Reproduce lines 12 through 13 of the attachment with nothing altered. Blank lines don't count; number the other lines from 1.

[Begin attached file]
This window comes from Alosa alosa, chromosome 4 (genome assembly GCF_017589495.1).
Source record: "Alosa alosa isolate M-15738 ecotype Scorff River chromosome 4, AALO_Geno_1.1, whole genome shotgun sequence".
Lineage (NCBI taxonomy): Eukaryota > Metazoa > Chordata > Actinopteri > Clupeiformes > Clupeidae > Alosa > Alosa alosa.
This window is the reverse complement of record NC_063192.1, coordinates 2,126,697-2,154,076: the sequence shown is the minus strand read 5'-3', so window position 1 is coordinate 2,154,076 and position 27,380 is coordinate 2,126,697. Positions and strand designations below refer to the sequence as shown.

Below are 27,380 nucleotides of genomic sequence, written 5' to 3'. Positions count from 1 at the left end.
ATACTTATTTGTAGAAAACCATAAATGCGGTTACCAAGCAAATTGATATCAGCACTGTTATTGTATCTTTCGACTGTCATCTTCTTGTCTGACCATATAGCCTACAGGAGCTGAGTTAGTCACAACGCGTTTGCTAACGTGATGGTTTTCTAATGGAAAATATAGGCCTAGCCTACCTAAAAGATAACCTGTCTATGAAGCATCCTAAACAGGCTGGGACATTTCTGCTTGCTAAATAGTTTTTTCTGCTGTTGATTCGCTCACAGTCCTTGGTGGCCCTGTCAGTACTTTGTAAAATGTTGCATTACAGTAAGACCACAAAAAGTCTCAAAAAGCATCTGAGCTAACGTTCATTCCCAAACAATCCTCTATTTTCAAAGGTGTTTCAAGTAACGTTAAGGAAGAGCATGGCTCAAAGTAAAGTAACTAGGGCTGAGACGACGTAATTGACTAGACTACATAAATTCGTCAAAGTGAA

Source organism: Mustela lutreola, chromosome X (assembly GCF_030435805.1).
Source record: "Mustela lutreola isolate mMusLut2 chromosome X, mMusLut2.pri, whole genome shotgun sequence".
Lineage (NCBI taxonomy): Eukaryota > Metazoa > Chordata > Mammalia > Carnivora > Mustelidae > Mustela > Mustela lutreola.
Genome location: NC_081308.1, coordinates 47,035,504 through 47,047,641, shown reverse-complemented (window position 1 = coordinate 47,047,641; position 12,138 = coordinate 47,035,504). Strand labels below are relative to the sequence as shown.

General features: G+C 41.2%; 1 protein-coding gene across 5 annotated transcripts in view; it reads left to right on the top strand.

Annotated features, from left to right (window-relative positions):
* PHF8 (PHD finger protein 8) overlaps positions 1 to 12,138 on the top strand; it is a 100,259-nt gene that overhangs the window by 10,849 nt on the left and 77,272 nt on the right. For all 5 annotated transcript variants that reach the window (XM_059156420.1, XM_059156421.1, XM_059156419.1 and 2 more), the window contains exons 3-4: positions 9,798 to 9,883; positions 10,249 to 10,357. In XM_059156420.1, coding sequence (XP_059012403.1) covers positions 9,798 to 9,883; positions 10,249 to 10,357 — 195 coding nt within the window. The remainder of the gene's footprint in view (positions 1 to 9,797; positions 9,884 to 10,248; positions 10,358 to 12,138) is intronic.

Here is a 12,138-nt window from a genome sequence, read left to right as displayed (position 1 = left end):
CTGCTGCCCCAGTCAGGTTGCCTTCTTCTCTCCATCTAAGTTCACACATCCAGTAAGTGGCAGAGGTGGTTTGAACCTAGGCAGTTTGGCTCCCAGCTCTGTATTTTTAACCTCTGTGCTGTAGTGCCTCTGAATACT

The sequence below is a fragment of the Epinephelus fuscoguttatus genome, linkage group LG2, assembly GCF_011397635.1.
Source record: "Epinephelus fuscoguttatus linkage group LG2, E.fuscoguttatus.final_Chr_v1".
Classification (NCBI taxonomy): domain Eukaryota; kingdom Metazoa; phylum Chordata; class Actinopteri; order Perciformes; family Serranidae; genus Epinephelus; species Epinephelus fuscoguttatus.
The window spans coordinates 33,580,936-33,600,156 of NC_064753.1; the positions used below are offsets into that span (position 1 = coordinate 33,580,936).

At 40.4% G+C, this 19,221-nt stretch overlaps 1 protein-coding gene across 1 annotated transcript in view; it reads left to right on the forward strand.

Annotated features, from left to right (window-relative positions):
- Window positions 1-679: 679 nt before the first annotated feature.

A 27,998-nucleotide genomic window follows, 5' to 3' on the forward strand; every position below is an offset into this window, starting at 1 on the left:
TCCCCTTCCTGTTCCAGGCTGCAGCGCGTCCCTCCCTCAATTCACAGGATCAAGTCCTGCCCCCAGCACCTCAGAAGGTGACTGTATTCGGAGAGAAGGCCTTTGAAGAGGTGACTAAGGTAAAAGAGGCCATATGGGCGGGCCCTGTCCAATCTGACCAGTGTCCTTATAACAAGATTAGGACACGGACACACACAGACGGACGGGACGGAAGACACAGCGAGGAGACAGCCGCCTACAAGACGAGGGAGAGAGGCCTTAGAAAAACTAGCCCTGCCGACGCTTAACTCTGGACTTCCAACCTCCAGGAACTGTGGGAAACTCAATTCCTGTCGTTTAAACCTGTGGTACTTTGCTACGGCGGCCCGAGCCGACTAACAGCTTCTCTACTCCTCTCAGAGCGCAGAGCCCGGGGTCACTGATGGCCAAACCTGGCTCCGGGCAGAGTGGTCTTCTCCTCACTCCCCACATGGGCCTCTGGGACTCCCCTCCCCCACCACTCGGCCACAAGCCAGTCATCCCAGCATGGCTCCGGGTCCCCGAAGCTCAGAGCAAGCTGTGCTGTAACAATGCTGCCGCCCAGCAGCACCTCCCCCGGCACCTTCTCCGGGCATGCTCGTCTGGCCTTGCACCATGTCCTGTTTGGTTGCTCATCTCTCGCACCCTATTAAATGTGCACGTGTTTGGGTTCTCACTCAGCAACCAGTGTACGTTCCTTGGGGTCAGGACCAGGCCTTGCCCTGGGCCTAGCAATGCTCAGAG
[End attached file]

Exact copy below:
Annotated features, from left to right (window-relative positions):
* PHF8 (PHD finger protein 8) overlaps positions 1 to 12,138 on the top strand; it is a 100,259-nt gene that overhangs the window by 10,849 nt on the left and 77,272 nt on the right. For all 5 annotated transcript variants that reach the window (XM_059156420.1, XM_059156421.1, XM_059156419.1 and 2 more), the window contains exons 3-4: positions 9,798 to 9,883; positions 10,249 to 10,357. In XM_059156420.1, coding sequence (XP_059012403.1) covers positions 9,798 to 9,883; positions 10,249 to 10,357 — 195 coding nt within the window. The remainder of the gene's footprint in view (positions 1 to 9,797; positions 9,884 to 10,248; positions 10,358 to 12,138) is intronic.